Category: Philosophy

The conservative case against term limits

Insulating individuals from the consequences of bad choices does nothing to promote democratic governance or protect civil liberties. It does not teach voters to make sober, reasoned choices at the voting booths. Only by making poor electoral choices then removing dishonest political actors once their perfidy is revealed and being vigilant against similar situations in…

Money is not “good” or “bad”; it is what each individual makes it

A unit of currency, even those based on elements with empirical worth, has absolute value. But this value is relative, both against other systems of measurement and in context of time and shifting events. Fiat money, like the American dollar, derives its worth as a unit from government mandates and regulations, making it much more…

Politicians attempting to vote shame are authoritarians

The 2016 election has engendered upheaval of the traditional methods of politicking and obliterated normal partisan identities. It is unsurprising that the dominant hegemons should push back, shamelessly advancing the trite and obviously fallacious bromide of binary party choice. In the wake of the first debate, which only underscored how pathetic the results of long-entrenched…

The ambiguous “we” of modern American politics

From the beginning, Monday night’s presidential debate was a cavalcade of collectivist rhetoric, with both candidates frequently invoking an ambiguous “we” as justification for their plans and policy positions. Leaving aside the troubling implications such attitudes towards expansive central control have for a society supposedly founded on the idea of power flowing upwards from the…

On belief in one’s righteousness

Surety of opinion is often derided as arrogance, mischaracterized as close-minded certainty. But confidence in the righteousness of one’s beliefs is not a trait which should be discouraged as insipid vanity nor a condition which ought to discredit an individual from being taken seriously as a voice of reason. Surety of opinion is a necessary…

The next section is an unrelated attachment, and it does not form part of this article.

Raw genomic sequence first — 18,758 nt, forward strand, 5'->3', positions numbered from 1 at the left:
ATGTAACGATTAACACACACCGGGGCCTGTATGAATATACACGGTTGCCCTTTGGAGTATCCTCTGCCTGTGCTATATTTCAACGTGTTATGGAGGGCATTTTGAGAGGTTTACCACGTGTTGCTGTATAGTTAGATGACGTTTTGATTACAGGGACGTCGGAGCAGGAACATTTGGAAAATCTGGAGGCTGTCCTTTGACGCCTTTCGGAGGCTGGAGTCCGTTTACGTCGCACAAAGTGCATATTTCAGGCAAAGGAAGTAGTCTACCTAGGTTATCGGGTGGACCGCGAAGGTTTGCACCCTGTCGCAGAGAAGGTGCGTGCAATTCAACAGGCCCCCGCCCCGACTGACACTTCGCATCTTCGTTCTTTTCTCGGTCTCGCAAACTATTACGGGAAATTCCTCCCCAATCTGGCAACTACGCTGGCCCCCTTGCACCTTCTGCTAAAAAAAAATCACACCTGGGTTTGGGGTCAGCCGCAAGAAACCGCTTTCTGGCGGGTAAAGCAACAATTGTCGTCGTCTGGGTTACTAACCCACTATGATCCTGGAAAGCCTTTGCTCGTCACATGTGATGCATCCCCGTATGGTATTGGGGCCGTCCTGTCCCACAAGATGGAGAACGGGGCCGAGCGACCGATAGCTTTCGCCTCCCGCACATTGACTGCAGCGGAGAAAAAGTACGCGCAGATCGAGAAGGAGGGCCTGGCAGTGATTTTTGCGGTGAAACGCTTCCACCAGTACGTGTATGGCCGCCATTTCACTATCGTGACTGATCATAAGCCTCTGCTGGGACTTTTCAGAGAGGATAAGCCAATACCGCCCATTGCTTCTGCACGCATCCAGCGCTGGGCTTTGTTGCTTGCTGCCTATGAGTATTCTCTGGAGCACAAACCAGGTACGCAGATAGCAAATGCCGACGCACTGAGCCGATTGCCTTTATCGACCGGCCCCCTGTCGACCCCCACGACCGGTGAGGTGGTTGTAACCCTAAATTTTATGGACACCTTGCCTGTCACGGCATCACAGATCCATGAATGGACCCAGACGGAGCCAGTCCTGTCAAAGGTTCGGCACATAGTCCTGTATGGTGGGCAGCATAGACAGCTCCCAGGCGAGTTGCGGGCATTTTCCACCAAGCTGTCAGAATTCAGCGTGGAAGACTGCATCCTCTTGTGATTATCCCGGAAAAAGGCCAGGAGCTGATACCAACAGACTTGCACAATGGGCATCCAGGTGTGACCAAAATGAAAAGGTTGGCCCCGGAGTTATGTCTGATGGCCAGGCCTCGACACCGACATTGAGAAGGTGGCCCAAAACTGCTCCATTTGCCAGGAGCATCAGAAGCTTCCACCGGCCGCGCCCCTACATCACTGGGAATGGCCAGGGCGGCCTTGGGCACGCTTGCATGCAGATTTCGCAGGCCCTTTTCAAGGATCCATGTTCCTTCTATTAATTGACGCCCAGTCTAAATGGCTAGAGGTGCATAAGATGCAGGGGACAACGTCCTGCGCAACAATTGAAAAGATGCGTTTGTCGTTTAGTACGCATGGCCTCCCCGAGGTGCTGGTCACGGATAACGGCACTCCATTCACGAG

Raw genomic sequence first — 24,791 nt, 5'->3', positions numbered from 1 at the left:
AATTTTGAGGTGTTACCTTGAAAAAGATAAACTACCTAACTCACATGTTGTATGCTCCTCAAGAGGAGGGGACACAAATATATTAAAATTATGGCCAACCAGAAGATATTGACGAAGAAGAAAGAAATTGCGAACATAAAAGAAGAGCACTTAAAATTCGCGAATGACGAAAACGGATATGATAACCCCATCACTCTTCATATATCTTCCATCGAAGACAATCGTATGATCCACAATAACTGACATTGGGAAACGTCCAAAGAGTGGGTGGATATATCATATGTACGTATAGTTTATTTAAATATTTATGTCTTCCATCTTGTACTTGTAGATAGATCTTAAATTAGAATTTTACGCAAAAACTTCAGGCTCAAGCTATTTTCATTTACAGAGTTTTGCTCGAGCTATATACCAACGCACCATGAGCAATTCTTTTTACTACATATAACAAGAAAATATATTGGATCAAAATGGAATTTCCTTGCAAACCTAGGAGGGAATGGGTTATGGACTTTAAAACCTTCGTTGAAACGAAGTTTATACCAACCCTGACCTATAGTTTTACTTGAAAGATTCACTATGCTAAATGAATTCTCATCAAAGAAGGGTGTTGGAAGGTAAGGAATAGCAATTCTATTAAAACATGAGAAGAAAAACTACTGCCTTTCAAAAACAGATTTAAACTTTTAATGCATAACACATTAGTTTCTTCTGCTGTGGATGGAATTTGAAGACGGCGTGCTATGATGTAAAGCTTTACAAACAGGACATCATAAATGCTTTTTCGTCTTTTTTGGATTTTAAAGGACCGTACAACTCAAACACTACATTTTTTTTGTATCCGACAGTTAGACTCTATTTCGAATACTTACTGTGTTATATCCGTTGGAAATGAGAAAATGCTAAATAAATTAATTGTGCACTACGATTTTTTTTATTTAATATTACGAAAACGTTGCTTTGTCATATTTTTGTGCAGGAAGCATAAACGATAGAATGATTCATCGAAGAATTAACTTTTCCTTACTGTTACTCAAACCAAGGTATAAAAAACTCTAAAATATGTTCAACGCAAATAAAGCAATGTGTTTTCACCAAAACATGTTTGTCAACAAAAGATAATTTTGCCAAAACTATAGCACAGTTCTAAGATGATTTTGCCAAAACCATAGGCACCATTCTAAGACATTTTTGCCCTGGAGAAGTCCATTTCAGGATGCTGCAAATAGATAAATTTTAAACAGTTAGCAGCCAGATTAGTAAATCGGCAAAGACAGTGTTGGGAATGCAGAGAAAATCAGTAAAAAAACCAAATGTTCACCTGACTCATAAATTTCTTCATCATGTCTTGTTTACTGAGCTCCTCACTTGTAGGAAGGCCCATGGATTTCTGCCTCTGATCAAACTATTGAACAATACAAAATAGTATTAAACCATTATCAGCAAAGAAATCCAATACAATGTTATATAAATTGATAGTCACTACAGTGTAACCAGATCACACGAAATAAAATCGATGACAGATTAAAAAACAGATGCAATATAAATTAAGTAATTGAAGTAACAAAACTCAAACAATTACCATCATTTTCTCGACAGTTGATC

The difference between voting on rationale and for party

The most pervasive interpretation of the electoral system which pervades social discourse paints politics as a binary choice in a zero-sum system. A vote for one candidate is not just a philosophical act of repudiation of their opponent’s ideas, but simultaneously an act which substantively detracts from their ability to win. Such an interpretation is…

How Reaganism killed the right and led to the rise of Trump

One of the basic premises of 21st century American society is that polarization, particularly along politically partisan lines, has risen dramatically. That the right, in particular, has become increasingly hard line and intransigent is a common charge for the left. The assertion that “Reagan wouldn’t recognize his own party” is crowed by both GOP moderates…

How the death of federalism has affected understanding of the Bill of Rights

Debate over the Constitution has devolved over the past couple of centuries from an eloquent discourse, sometimes sophistic, to petty academic quibbling over whether emphasis on the Bill of Rights belongs to the powers denied the federal government or to those unenumerated and left in the hands of the states and people. The context of…

Ideologues are the true moderates

Modern American discourse puts a primacy on compromise. This is measured, not by any sort of real rationality, but simply in an absurdist numbers game where conciliatory parties from all sides of the debate are balanced against each other. This faux “unity” becomes the standard of merit for social and political action. Those who oppose…

The evolving debate over personality versus structure in government failure

Anyone who’s ever taken a basic civics class is familiar with the idea that the Founding Fathers drafted the Constitution in response to the systemic weaknesses of the Articles of Confederation. The lies vaunted leaders such as George Washington and James Madison told the public at the time about the Philadelphia Committee simply reforming, rather…

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